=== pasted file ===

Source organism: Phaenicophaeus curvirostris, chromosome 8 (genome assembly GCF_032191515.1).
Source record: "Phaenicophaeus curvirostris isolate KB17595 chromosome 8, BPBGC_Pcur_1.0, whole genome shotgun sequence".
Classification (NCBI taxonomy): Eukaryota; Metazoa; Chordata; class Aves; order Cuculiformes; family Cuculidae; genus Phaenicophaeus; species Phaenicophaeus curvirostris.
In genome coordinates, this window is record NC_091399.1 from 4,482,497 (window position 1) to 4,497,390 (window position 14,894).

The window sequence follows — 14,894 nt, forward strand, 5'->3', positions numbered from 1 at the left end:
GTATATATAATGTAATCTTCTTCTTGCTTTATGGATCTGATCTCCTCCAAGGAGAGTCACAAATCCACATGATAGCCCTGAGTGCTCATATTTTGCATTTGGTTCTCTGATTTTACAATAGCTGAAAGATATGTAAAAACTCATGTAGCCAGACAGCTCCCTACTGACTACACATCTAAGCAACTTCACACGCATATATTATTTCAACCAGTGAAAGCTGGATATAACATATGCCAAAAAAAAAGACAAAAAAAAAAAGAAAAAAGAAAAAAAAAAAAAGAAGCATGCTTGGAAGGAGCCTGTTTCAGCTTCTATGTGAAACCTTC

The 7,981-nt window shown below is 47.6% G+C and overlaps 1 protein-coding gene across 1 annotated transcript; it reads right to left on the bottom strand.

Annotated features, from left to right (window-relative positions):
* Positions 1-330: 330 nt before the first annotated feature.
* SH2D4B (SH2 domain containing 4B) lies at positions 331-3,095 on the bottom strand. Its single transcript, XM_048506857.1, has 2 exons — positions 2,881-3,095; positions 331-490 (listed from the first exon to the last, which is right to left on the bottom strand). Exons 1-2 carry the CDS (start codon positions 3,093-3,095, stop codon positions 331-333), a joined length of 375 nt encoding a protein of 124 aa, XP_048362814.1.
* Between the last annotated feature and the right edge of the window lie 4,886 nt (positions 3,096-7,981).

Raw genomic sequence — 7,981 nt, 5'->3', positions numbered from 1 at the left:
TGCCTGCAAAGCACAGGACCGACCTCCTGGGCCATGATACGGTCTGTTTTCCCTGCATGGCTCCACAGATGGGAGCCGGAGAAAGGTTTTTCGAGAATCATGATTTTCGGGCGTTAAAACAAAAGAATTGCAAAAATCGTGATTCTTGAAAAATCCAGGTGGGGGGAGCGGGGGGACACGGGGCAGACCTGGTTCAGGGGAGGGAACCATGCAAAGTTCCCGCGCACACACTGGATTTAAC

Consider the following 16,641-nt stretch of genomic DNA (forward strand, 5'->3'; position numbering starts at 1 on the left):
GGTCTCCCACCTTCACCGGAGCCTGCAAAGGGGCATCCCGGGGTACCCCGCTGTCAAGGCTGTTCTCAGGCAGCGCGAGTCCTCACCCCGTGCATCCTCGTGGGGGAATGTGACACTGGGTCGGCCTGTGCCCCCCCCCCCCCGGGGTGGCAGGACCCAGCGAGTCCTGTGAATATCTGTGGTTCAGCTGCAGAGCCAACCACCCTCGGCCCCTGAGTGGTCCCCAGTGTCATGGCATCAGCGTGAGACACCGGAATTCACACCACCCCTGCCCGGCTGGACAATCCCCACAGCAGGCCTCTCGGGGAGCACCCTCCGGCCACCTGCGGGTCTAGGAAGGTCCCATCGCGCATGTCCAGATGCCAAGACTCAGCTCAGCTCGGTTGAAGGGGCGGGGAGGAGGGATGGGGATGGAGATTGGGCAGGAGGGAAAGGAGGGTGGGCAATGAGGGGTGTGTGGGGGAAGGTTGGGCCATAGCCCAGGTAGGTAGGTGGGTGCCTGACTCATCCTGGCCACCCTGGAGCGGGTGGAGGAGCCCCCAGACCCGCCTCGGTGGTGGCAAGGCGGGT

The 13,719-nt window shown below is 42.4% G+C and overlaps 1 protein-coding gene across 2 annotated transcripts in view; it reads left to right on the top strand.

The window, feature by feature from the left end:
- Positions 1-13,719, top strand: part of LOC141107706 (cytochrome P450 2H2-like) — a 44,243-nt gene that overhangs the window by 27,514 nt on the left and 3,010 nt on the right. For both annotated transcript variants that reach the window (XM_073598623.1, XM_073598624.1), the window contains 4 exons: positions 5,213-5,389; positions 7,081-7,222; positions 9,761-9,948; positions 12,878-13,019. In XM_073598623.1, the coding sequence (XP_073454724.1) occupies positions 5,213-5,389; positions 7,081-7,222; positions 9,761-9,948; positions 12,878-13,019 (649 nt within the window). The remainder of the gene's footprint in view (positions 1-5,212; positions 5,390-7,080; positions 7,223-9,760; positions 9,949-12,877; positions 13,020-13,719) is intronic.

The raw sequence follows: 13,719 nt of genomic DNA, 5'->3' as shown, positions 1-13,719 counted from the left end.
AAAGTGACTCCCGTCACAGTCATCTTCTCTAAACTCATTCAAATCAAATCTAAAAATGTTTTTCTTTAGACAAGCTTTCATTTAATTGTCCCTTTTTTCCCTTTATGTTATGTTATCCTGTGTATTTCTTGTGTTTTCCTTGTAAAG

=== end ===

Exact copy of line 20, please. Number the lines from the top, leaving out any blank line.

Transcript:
AAAGTGACTCCCGTCACAGTCATCTTCTCTAAACTCATTCAAATCAAATCTAAAAATGTTTTTCTTTAGACAAGCTTTCATTTAATTGTCCCTTTTTTCCCTTTATGTTATGTTATCCTGTGTATTTCTTGTGTTTTCCTTGTAAAG